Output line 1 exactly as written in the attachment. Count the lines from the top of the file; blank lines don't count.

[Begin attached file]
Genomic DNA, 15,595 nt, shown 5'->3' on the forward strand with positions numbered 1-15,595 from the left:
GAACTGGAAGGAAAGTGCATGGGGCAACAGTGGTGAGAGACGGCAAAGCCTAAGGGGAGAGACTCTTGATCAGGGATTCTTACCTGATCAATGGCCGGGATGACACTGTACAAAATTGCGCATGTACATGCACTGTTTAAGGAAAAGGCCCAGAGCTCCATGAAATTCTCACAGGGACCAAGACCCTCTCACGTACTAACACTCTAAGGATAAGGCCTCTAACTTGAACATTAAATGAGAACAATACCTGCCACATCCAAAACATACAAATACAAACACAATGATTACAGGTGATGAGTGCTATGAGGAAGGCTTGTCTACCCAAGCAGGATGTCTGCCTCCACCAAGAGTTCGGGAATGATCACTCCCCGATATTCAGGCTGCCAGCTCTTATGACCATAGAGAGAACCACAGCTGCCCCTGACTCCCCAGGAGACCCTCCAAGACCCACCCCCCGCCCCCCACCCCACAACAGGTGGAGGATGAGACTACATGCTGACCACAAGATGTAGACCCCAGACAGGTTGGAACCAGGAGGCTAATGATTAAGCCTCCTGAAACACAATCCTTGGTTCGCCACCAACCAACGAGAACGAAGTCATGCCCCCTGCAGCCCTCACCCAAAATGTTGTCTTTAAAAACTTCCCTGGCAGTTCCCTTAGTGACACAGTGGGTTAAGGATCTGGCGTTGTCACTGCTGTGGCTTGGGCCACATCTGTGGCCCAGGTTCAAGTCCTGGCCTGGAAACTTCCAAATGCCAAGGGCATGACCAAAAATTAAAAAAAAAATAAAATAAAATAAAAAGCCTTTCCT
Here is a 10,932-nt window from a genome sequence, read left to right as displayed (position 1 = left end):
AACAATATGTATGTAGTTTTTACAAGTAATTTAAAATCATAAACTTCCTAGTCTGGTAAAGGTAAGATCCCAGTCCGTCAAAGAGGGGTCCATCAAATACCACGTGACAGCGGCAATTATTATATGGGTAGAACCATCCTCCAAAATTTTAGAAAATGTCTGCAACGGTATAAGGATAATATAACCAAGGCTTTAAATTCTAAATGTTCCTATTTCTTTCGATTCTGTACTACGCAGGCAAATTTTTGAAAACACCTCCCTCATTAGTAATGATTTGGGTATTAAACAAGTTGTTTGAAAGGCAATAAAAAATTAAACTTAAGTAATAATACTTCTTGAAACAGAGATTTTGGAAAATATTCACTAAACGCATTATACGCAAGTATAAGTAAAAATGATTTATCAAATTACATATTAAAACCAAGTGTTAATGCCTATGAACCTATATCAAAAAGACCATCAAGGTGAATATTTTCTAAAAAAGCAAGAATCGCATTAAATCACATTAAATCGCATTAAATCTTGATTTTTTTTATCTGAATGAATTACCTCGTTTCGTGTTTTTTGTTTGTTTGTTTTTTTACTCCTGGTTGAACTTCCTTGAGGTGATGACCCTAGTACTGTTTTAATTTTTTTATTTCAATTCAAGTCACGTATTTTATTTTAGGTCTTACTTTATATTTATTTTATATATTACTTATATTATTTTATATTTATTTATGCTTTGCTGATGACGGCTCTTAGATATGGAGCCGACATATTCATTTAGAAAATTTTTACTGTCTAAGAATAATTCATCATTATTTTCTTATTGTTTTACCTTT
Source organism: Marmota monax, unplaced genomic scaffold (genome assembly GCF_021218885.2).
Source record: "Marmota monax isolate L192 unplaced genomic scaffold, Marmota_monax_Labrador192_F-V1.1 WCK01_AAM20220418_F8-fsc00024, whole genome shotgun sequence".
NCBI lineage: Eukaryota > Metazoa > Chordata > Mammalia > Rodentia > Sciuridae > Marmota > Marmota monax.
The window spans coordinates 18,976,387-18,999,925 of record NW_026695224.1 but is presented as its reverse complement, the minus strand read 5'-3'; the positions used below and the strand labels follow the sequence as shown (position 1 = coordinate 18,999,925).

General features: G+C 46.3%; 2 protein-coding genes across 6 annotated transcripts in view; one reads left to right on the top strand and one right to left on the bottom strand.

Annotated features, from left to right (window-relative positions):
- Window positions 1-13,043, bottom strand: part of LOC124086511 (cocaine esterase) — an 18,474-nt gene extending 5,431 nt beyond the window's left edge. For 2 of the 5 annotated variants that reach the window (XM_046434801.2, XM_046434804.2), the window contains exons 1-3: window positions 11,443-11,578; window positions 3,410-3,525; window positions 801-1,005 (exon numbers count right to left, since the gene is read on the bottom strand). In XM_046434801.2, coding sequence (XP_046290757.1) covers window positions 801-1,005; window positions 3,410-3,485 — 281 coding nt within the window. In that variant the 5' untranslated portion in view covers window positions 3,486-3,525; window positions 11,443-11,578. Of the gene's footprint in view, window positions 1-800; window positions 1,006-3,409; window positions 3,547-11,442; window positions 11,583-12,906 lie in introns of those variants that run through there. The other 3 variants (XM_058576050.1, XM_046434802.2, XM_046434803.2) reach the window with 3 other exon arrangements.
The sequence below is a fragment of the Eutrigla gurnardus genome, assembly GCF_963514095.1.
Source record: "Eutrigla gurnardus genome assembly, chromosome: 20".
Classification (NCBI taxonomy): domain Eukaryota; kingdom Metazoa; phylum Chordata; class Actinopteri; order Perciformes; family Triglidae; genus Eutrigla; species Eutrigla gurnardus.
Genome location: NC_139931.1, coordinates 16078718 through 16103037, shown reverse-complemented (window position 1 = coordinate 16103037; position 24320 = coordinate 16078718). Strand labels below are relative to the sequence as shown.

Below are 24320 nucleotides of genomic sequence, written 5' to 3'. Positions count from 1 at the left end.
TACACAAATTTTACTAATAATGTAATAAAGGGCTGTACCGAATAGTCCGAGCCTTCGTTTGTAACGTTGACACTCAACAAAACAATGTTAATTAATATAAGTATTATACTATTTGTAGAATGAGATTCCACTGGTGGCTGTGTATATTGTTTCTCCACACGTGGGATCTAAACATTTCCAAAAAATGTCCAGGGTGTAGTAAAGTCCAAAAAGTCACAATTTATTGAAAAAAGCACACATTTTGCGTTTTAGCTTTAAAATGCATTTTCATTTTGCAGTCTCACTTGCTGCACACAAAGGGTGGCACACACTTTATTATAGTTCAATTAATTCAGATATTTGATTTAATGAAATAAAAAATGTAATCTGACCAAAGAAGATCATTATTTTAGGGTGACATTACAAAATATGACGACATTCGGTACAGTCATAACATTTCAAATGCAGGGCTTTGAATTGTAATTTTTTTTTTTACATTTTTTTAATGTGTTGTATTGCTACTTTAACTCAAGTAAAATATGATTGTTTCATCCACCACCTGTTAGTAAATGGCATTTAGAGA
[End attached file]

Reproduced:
Genomic DNA, 15,595 nt, shown 5'->3' on the forward strand with positions numbered 1-15,595 from the left: